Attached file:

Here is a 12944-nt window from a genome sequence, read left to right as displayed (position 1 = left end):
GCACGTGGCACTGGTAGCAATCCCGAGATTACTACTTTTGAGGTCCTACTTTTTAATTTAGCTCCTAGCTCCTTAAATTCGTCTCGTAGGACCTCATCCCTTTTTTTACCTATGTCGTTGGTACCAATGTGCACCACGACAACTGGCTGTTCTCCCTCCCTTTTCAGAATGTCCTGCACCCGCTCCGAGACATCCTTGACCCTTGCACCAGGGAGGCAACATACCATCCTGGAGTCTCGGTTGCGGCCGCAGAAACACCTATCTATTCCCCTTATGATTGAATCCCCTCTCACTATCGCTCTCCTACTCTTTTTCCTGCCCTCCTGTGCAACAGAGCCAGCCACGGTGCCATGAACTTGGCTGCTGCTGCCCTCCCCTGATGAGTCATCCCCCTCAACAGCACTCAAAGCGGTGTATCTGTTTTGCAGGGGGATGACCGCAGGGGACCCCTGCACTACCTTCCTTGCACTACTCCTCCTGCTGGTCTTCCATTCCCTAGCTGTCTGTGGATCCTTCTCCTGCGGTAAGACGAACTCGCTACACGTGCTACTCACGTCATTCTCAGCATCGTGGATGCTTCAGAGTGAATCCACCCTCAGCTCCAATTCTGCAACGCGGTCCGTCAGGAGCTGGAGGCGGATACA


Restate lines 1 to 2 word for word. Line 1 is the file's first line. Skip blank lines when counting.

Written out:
Here is a 12944-nt window from a genome sequence, read left to right as displayed (position 1 = left end):
GCACGTGGCACTGGTAGCAATCCCGAGATTACTACTTTTGAGGTCCTACTTTTTAATTTAGCTCCTAGCTCCTTAAATTCGTCTCGTAGGACCTCATCCCTTTTTTTACCTATGTCGTTGGTACCAATGTGCACCACGACAACTGGCTGTTCTCCCTCCCTTTTCAGAATGTCCTGCACCCGCTCCGAGACATCCTTGACCCTTGCACCAGGGAGGCAACATACCATCCTGGAGTCTCGGTTGCGGCCGCAGAAACACCTATCTATTCCCCTTATGATTGAATCCCCTCTCACTATCGCTCTCCTACTCTTTTTCCTGCCCTCCTGTGCAACAGAGCCAGCCACGGTGCCATGAACTTGGCTGCTGCTGCCCTCCCCTGATGAGTCATCCCCCTCAACAGCACTCAAAGCGGTGTATCTGTTTTGCAGGGGGATGACCGCAGGGGACCCCTGCACTACCTTCCTTGCACTACTCCTCCTGCTGGTCTTCCATTCCCTAGCTGTCTGTGGATCCTTCTCCTGCGGTAAGACGAACTCGCTACACGTGCTACTCACGTCATTCTCAGCATCGTGGATGCTTCAGAGTGAATCCACCCTCAGCTCCAATTCTGCAACGCGGTCCGTCAGGAGCTGGAGGCGGATACA